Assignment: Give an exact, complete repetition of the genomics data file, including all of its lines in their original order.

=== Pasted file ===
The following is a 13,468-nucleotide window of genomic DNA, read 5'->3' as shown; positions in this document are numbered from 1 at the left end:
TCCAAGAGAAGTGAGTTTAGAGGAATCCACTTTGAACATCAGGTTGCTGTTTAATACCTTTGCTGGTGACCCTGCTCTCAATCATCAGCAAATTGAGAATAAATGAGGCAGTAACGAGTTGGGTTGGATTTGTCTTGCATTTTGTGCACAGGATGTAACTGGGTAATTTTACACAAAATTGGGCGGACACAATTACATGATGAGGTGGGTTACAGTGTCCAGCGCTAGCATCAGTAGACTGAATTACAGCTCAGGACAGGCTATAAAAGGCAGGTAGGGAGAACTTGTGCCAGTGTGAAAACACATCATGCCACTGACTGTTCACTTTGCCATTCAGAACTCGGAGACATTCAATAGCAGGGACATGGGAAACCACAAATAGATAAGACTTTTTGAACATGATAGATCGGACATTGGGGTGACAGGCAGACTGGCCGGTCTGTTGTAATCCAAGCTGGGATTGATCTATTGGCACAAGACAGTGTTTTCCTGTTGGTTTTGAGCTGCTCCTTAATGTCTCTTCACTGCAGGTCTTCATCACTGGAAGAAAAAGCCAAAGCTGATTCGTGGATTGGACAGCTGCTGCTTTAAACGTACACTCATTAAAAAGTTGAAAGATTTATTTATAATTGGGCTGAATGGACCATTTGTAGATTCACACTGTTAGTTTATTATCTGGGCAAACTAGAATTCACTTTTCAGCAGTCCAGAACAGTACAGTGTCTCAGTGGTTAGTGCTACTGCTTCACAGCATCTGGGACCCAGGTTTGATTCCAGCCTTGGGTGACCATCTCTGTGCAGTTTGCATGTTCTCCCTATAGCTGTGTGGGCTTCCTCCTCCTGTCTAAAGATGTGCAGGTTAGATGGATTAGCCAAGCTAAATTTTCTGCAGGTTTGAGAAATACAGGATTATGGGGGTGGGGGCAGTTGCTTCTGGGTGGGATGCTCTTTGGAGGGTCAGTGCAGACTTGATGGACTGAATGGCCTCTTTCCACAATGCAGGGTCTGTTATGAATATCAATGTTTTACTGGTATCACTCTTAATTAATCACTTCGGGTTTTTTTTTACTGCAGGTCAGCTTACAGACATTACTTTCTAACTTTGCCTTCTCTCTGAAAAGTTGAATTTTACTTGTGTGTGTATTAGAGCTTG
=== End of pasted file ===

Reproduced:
The following is a 13,468-nucleotide window of genomic DNA, read 5'->3' as shown; positions in this document are numbered from 1 at the left end:
TCCAAGAGAAGTGAGTTTAGAGGAATCCACTTTGAACATCAGGTTGCTGTTTAATACCTTTGCTGGTGACCCTGCTCTCAATCATCAGCAAATTGAGAATAAATGAGGCAGTAACGAGTTGGGTTGGATTTGTCTTGCATTTTGTGCACAGGATGTAACTGGGTAATTTTACACAAAATTGGGCGGACACAATTACATGATGAGGTGGGTTACAGTGTCCAGCGCTAGCATCAGTAGACTGAATTACAGCTCAGGACAGGCTATAAAAGGCAGGTAGGGAGAACTTGTGCCAGTGTGAAAACACATCATGCCACTGACTGTTCACTTTGCCATTCAGAACTCGGAGACATTCAATAGCAGGGACATGGGAAACCACAAATAGATAAGACTTTTTGAACATGATAGATCGGACATTGGGGTGACAGGCAGACTGGCCGGTCTGTTGTAATCCAAGCTGGGATTGATCTATTGGCACAAGACAGTGTTTTCCTGTTGGTTTTGAGCTGCTCCTTAATGTCTCTTCACTGCAGGTCTTCATCACTGGAAGAAAAAGCCAAAGCTGATTCGTGGATTGGACAGCTGCTGCTTTAAACGTACACTCATTAAAAAGTTGAAAGATTTATTTATAATTGGGCTGAATGGACCATTTGTAGATTCACACTGTTAGTTTATTATCTGGGCAAACTAGAATTCACTTTTCAGCAGTCCAGAACAGTACAGTGTCTCAGTGGTTAGTGCTACTGCTTCACAGCATCTGGGACCCAGGTTTGATTCCAGCCTTGGGTGACCATCTCTGTGCAGTTTGCATGTTCTCCCTATAGCTGTGTGGGCTTCCTCCTCCTGTCTAAAGATGTGCAGGTTAGATGGATTAGCCAAGCTAAATTTTCTGCAGGTTTGAGAAATACAGGATTATGGGGGTGGGGGCAGTTGCTTCTGGGTGGGATGCTCTTTGGAGGGTCAGTGCAGACTTGATGGACTGAATGGCCTCTTTCCACAATGCAGGGTCTGTTATGAATATCAATGTTTTACTGGTATCACTCTTAATTAATCACTTCGGGTTTTTTTTTACTGCAGGTCAGCTTACAGACATTACTTTCTAACTTTGCCTTCTCTCTGAAAAGTTGAATTTTACTTGTGTGTGTATTAGAGCTTG